61-year-old John Henderson developed cirrhosis of the liver, caused by long-term liver damage that prevented his liver from working properly.

At this stage, John’s liver function was severely compromised, meaning that the only way to save his life was a liver transplant.

John, who lives in Buxton, Derbyshire, was referred to St James’s Hospital for specialist care. Luckily for him, the Leeds Liver Transplant Unit was one of just a handful of transplant services in the country that continued to operate during the coronavirus pandemic.

Before he was able to have his liver transplant, John was hospitalised for 9 months after he failed the preoperative cardiovascular investigations. Whilst in hospital, he suffered from recurring chest infections and contracted pneumonia, so doctors were concerned he would not survive the operation.

This was a really tough time for John, as a high-risk patient alone on a hospital ward at the height of the pandemic, “I was so far away from home, and because of restrictions my wife and daughters weren’t able to come and visit me. It was the staff who really kept me going, from the doctors, to the porters, the cleaners and everyone in between – they all went above and beyond the call of duty!”

During this time, John built up his strength through exercise therapy using an exercise bike on the ward until he was well enough to return home and wait to be called for his operation.

The severity of John’s condition meant that a liver was prioritised for him, and in early 2021, he received a call for his transplant.

After travelling an hour and a half, John arrived at St James’s Hospital just before midnight. Unfortunately, his operation was delayed while surgeons completed an emergency transplant on a young girl, so it wasn’t until 2pm the next day that John finally went into surgery.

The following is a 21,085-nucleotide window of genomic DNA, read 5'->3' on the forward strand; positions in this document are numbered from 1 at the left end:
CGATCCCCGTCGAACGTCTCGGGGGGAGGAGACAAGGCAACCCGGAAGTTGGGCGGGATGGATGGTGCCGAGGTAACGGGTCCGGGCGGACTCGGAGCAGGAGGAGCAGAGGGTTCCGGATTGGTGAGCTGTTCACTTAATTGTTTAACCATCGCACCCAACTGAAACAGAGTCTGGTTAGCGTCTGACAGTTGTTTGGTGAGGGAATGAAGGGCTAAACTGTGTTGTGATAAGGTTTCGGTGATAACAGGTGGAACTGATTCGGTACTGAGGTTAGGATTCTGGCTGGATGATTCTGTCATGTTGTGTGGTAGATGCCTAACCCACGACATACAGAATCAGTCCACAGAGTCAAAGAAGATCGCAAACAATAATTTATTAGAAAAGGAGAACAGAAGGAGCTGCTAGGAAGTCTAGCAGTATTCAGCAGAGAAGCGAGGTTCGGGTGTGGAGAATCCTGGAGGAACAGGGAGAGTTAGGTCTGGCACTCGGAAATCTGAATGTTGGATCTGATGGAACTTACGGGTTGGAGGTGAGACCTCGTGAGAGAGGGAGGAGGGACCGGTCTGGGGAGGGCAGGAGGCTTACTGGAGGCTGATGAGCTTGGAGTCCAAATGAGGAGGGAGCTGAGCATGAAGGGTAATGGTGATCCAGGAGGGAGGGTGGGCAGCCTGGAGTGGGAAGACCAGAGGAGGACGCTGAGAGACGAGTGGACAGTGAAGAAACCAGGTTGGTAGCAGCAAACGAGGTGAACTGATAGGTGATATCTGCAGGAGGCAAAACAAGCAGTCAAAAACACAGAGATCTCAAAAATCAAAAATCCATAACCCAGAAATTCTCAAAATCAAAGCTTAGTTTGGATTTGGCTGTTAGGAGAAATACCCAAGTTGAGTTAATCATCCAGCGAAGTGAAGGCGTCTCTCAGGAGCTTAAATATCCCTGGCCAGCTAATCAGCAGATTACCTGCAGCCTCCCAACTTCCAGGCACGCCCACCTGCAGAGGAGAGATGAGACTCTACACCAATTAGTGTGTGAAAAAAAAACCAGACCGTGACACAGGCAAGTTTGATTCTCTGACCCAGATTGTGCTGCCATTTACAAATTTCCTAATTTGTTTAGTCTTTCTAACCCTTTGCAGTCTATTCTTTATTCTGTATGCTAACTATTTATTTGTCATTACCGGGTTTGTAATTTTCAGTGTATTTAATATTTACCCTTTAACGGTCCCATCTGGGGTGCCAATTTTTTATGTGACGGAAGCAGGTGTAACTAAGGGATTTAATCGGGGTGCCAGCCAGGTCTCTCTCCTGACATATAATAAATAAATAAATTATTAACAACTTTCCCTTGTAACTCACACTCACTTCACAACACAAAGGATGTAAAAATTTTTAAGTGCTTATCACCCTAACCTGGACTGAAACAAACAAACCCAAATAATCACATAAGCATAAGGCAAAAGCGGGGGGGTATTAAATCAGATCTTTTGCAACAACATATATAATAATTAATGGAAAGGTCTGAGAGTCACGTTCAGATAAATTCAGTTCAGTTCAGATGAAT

Thanks to an OrganOx liver perfusion machine supported by funding from Leeds Hospitals Charity, staff were able to preserve John’s new liver overnight.

John says, “I could feel my strength waning in the few days before I was called for my transplant, I’d noticed I was struggling to do normal day to day activities, and I really felt as if I was just days away from death. I don’t know if I would have been here if it wasn’t for that machine, I’m so grateful to have my life back.”

Before this new machine was installed, livers were kept packed in ice before a transplant, but could only survive the cold for a maximum of 12 hours before the risk of being damaged.

Instead of freezing the liver, the OrganOx technology keeps the liver at a normal body temperature by pumping it with blood, medications and nutrients. This means that the donor liver can be preserved in a functional state for up to 24 hours.

Barbara Fiore, Liver Transplant and HB Surgery Consultant explains, “Without the use of the OrganOx, the donor liver would have been in the ice for too long and caused damage before we could have implanted in Mr Henderson. We would not have been able to perform his transplant without the use of the OrganOx.”

Thanks to this innovative piece of kit, eight months on from his transplant, John has a new positive outlook on life and is enjoying spending time with his wife, daughters, and friends.